Amazon partners with Azul Cargo on e-commerce in Brazil
18 / 11 / 2022
By Rebecca Jeffrey
Amazon fulfilment centre. Photo: Amazon
Amazon and Azul Cargo have partnered to speed up the delivery of air cargo e-commerce packages in North Brazil.
The agreement between the two companies also aims to strengthen package delivery volumes.
Azul was chosen by Amazon due to the large number of commercial flights it carries out and the number of cities it serves in the region.
It is expected by the companies that Amazon consumers in areas like Manaus and Belém, for example, will start to receive orders transported on Azul planes within two days, and in Macapá, in up to three.
Amazon serves the municipal districts in Brazil through the combination of its operation and third-party partners.
It has 12 fulfilment centres and 12 Delivery Stations throughout the country.
The project with Azul Cargo has airlines that will transport packages from the Amazon fulfilment centre, in Cajamar, to cities in the North region.
The services offered by Azul Cargo cover 300 routes to more than 150 Brazilian destinations from a fleet of around 160 aircraft.
In addition, Azul Cargo’s seven own aircraft cover national routes with higher demand and all the safety and speed that the market demands.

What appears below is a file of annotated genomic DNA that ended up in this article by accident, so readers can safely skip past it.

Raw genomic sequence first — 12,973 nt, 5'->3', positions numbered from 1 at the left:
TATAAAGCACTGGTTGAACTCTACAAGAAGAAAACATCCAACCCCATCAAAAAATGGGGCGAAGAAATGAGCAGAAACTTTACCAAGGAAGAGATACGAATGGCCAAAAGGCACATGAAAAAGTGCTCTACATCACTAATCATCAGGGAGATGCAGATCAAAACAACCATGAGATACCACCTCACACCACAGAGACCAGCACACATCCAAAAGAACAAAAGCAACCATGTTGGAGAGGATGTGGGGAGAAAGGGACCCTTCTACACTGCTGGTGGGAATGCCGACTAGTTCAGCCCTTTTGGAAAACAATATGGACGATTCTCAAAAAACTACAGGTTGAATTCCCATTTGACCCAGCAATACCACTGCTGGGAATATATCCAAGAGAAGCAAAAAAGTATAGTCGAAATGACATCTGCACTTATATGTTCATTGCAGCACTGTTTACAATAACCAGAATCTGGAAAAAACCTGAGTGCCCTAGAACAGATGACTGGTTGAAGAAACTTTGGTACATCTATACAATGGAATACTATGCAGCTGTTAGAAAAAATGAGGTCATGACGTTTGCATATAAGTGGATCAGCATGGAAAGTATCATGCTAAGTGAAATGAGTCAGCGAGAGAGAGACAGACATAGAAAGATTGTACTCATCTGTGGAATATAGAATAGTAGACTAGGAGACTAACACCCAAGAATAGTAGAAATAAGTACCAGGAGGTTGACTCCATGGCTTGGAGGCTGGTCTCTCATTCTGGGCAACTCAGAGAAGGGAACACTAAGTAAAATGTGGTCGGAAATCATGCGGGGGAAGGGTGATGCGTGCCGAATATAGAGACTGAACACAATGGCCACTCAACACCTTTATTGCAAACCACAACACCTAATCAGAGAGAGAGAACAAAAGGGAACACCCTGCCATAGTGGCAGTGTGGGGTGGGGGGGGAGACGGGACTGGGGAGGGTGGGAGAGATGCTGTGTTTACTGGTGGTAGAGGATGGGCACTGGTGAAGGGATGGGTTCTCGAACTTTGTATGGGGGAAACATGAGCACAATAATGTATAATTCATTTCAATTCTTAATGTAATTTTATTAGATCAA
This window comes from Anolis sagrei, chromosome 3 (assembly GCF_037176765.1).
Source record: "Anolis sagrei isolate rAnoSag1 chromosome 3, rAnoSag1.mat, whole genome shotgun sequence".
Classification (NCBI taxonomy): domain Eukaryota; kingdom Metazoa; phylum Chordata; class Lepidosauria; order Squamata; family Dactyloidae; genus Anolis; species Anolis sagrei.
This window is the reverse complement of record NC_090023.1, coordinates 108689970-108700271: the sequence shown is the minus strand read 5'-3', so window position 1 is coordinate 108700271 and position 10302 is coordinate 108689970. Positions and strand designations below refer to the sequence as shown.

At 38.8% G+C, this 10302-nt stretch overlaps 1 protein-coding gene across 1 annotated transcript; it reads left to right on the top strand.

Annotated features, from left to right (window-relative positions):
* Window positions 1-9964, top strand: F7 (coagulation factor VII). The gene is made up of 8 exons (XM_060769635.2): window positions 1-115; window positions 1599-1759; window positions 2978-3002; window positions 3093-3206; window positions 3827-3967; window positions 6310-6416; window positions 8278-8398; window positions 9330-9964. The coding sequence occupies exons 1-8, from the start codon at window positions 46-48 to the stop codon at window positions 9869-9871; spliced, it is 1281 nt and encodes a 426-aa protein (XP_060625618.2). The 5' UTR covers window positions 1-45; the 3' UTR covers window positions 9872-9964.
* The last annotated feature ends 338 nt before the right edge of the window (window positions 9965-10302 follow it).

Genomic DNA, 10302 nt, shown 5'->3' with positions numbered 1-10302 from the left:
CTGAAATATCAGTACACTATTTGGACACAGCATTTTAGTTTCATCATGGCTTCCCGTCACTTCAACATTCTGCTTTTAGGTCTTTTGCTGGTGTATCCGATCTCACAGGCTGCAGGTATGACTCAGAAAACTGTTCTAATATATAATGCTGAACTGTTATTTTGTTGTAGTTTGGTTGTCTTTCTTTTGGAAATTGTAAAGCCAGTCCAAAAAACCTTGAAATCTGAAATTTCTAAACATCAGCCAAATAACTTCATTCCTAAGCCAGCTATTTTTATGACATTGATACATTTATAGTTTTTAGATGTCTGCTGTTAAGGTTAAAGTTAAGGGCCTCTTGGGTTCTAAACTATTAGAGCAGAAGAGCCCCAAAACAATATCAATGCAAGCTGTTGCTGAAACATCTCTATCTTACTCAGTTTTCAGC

Alex Cristiano de Paula, Amazon’s head of air transport in Brazil, said: “At Amazon, we seek to provide the best experience to customers from the North to the South of the country, preserving the safety and well-being of all people involved in the operation and delivery of packages.
“These are also important values for Azul, and we understand that having the services of the company with the largest number of flights in Brazil is another important step in our business strategy.
“We want to guarantee deliveries with the best possible performance and schedule.”
“Azul is the most punctual airline in the world, and we will work with the same efficiency to deliver Amazon packages in the northern region of the country, with agility, quality and low cost,” stated Izabel Reis, director of Azul Cargo.